Its understood that legal opinion prepared for the government is advising that a no-confidence motion in a 65 member House of Assembly can only be passed by a minimum of 34 votes or 50 percent of the House plus one.
The opinion has cited a number of precedents in Anguilla and Vanuatu as first cited by prominent Guyanese Attorney-at-Law Nigel Hughes who has raised an objection to the outcome of the motion on the basis that the Speaker's mathematical calculation was incorrect.
The opinion notes that a no-confidence motion is unlike the passage of any legislation that requires 33 votes. Hence, with the total number of votes being sixty five, 50 percent of the 65 votes is 32.5 rounded up to 33 plus another vote.
There are also other examples: The United Kingdom’s House of Commons applies the 50 plus 1 simple majority rule to pass a no-confidence motion against the government, while in Malta, another Commonwealth member state, an “absolute majority” of 35 of the 69 legislators is required to pass a no-confidence motion against the government despite the fact that half is exactly 34.5 persons.
At the United Nations General Assembly where there are 193 member states, 97 votes constitute an absolute majority although a precise half is 96.5 persons.
The opinion says House Speaker Dr. Barton Scotland can legitimately correct the vote. Clerk of the National Assembly Sherlock Isaacs has already formally transmitted the results of the vote on the no-confidence motion to Opposition Leader Bharrat Jagdeo and Minister of State Joseph Harmon.
The opinion also says the Court can legitimately hear a legal challenge to the results of the no-confidence motion.
The government is further expected to challenge the no-confidence motion on the grounds that now recalled government parliamentarian Charrandass Persaud is a Canadian citizen who actively exhibited such allegiance by travelling on his Canadian passport immediately following the vote.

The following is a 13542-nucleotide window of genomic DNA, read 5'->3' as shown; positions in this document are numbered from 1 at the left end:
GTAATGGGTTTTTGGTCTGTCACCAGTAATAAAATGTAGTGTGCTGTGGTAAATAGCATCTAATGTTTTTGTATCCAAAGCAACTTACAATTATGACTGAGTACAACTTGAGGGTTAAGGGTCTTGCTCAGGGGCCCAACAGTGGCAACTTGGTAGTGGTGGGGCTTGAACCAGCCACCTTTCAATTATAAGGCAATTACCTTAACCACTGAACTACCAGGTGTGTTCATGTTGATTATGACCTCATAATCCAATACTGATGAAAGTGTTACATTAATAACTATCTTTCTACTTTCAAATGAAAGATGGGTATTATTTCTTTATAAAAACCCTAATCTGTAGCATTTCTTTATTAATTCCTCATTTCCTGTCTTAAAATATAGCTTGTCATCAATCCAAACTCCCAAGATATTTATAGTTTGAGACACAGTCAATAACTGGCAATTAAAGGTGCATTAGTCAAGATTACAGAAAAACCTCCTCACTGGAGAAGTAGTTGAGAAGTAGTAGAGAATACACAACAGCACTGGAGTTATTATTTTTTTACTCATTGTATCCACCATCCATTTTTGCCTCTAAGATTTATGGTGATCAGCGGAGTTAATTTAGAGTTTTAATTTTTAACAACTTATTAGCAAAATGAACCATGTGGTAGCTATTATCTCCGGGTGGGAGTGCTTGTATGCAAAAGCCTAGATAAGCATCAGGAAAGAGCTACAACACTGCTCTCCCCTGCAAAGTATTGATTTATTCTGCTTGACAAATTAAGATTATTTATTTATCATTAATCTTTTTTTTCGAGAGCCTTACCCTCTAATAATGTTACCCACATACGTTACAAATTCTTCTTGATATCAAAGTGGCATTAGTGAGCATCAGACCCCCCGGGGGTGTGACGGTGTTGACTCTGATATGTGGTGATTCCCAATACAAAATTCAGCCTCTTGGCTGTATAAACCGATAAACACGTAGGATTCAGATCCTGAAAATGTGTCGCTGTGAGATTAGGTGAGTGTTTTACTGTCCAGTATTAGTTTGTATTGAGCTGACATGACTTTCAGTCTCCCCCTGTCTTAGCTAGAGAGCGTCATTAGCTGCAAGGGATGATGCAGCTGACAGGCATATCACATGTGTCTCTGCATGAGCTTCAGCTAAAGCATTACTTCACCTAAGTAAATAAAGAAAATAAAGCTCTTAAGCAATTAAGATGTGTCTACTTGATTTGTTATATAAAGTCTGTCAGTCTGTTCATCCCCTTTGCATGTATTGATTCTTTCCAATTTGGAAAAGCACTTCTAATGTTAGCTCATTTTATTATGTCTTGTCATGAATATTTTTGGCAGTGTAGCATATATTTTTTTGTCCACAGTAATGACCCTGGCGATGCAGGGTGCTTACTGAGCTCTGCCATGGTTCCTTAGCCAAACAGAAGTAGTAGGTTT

Attorney General Basil Williams says the House Speaker should reverse the ruling because “Mr. Persaud by virtue of his Canadian citizenship is a person who by his own act was under an acknowledgement of allegiance, obedience and adherence to a foreign power and therefore disqualified to be elected a Member of the National Assembly of Guyana and had no legal right to vote as an elected Member of the National Assembly of Guyana.
The vote of “Yes” by Mr. Persaud in favour of the motion of no -confidence in the National Assembly on the 21st day of December, 2018 is null and void and cannot be counted as a vote of an elected member of the National Assembly,” says the Attorney General.
Meanwhile, the opposition People’s Progressive Party continues to insist that the government should resign and make way for elections in 90 days.
Should the Government's challenge to the outcome of the vore fails, Guyanese would most likely go back to the polls in general elections before the end of March, 2019. The no-confidence motion sponsored by Opposition Leader Bharrat Jagdeo was passed on December 21, 2018 by 33 to 32 after then government lawmaker Charrandass Persaud broke ranks and voted with the opposition People’s Progressive Party (PPP).
According to Persaud, he voted with his conscience. In his prepared statement to the media he said “My stand has nothing to do with ‘crossing over’. I am not joining up with the PPPC. I want to clear my conscience. Too much wrong has been perpetrated against the people of this country, in too short a time, by this APNU/AFC government. There must be proper rules for them to play by when in high offices and the people must not be taken for granted,” he said, adding that the government has failed to improve Guyanese lives because if “too many square pegs in round holes”.
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